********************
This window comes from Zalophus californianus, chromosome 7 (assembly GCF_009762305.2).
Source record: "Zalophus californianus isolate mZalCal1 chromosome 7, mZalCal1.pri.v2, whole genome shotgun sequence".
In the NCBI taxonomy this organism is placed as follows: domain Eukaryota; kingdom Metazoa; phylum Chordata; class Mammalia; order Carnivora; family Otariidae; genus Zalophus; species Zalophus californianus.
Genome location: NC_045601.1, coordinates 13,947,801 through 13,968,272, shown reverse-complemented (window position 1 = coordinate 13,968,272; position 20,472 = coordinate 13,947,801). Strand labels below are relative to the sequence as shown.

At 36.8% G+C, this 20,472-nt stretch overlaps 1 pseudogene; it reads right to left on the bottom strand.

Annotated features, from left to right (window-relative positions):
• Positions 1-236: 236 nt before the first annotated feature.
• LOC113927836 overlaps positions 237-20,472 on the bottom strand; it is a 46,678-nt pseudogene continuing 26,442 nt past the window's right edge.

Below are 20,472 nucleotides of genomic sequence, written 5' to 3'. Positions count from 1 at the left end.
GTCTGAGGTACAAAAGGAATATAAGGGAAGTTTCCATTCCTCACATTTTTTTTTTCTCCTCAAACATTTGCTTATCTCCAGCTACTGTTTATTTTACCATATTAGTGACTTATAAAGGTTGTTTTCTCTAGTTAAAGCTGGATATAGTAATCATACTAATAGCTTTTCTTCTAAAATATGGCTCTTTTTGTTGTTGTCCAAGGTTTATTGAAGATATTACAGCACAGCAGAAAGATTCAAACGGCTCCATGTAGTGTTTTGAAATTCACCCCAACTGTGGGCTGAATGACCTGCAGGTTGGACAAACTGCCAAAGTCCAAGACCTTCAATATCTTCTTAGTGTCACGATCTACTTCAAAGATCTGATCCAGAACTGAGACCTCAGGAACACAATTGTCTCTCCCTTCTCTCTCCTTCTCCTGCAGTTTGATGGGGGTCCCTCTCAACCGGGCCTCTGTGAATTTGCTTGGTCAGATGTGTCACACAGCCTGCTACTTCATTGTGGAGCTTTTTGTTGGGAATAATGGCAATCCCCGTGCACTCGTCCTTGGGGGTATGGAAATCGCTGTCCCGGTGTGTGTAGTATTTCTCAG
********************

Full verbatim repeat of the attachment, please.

This window comes from Zalophus californianus, chromosome 7 (assembly GCF_009762305.2).
Source record: "Zalophus californianus isolate mZalCal1 chromosome 7, mZalCal1.pri.v2, whole genome shotgun sequence".
In the NCBI taxonomy this organism is placed as follows: domain Eukaryota; kingdom Metazoa; phylum Chordata; class Mammalia; order Carnivora; family Otariidae; genus Zalophus; species Zalophus californianus.
Genome location: NC_045601.1, coordinates 13,947,801 through 13,968,272, shown reverse-complemented (window position 1 = coordinate 13,968,272; position 20,472 = coordinate 13,947,801). Strand labels below are relative to the sequence as shown.

At 36.8% G+C, this 20,472-nt stretch overlaps 1 pseudogene; it reads right to left on the bottom strand.

Annotated features, from left to right (window-relative positions):
• Positions 1-236: 236 nt before the first annotated feature.
• LOC113927836 overlaps positions 237-20,472 on the bottom strand; it is a 46,678-nt pseudogene continuing 26,442 nt past the window's right edge.

Below are 20,472 nucleotides of genomic sequence, written 5' to 3'. Positions count from 1 at the left end.
GTCTGAGGTACAAAAGGAATATAAGGGAAGTTTCCATTCCTCACATTTTTTTTTTCTCCTCAAACATTTGCTTATCTCCAGCTACTGTTTATTTTACCATATTAGTGACTTATAAAGGTTGTTTTCTCTAGTTAAAGCTGGATATAGTAATCATACTAATAGCTTTTCTTCTAAAATATGGCTCTTTTTGTTGTTGTCCAAGGTTTATTGAAGATATTACAGCACAGCAGAAAGATTCAAACGGCTCCATGTAGTGTTTTGAAATTCACCCCAACTGTGGGCTGAATGACCTGCAGGTTGGACAAACTGCCAAAGTCCAAGACCTTCAATATCTTCTTAGTGTCACGATCTACTTCAAAGATCTGATCCAGAACTGAGACCTCAGGAACACAATTGTCTCTCCCTTCTCTCTCCTTCTCCTGCAGTTTGATGGGGGTCCCTCTCAACCGGGCCTCTGTGAATTTGCTTGGTCAGATGTGTCACACAGCCTGCTACTTCATTGTGGAGCTTTTTGTTGGGAATAATGGCAATCCCCGTGCACTCGTCCTTGGGGGTATGGAAATCGCTGTCCCGGTGTGTGTAGTATTTCTCAG